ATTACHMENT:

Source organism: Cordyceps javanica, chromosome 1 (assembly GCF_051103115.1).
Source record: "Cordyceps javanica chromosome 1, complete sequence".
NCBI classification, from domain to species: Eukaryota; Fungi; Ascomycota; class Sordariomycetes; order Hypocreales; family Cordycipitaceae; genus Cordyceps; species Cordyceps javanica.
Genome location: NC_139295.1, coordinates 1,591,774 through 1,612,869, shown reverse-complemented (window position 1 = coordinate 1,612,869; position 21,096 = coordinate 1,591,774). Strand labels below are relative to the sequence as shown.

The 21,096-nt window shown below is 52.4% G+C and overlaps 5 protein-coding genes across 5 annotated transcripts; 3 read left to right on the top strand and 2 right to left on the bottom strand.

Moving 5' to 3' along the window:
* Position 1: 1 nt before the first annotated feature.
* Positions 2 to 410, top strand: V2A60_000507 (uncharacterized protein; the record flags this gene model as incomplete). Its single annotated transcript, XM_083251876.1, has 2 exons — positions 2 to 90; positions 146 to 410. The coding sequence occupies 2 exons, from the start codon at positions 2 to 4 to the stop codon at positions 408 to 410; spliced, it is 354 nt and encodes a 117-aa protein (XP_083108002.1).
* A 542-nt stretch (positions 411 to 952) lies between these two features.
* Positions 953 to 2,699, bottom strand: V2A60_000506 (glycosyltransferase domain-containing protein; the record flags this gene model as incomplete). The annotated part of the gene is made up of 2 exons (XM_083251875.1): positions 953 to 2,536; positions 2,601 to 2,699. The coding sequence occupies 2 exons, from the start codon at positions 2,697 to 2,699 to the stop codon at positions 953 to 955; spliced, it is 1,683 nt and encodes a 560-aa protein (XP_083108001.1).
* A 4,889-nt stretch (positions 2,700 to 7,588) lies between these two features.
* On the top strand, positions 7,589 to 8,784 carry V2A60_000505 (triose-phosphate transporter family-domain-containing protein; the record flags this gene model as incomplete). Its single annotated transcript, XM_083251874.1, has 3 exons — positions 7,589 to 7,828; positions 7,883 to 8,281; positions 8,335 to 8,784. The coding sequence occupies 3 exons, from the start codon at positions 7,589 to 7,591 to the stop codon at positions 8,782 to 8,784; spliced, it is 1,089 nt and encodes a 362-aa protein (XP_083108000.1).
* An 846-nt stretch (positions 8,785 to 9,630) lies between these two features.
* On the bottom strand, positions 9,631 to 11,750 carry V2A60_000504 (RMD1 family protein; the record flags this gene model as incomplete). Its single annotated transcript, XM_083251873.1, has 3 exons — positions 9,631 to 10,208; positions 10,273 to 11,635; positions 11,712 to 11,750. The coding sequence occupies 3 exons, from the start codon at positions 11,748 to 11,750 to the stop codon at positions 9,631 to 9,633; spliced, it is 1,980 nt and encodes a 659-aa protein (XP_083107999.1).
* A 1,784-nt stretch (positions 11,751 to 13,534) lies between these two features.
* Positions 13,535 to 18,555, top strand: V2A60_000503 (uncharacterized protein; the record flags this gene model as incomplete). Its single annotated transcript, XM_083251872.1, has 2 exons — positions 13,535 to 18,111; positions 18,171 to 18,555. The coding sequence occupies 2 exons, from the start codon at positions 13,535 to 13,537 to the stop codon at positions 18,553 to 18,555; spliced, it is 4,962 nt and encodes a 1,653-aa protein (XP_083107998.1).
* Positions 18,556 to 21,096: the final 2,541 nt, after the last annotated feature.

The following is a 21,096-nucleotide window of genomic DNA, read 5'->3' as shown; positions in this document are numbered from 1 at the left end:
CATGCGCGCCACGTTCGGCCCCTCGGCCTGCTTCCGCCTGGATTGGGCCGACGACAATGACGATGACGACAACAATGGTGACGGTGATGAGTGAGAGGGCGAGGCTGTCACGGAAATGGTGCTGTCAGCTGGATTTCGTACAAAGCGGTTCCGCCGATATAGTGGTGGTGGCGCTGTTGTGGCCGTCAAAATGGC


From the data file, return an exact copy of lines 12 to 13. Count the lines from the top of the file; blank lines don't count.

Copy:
* On the top strand, positions 7,589 to 8,784 carry V2A60_000505 (triose-phosphate transporter family-domain-containing protein; the record flags this gene model as incomplete). Its single annotated transcript, XM_083251874.1, has 3 exons — positions 7,589 to 7,828; positions 7,883 to 8,281; positions 8,335 to 8,784. The coding sequence occupies 3 exons, from the start codon at positions 7,589 to 7,591 to the stop codon at positions 8,782 to 8,784; spliced, it is 1,089 nt and encodes a 362-aa protein (XP_083108000.1).
* An 846-nt stretch (positions 8,785 to 9,630) lies between these two features.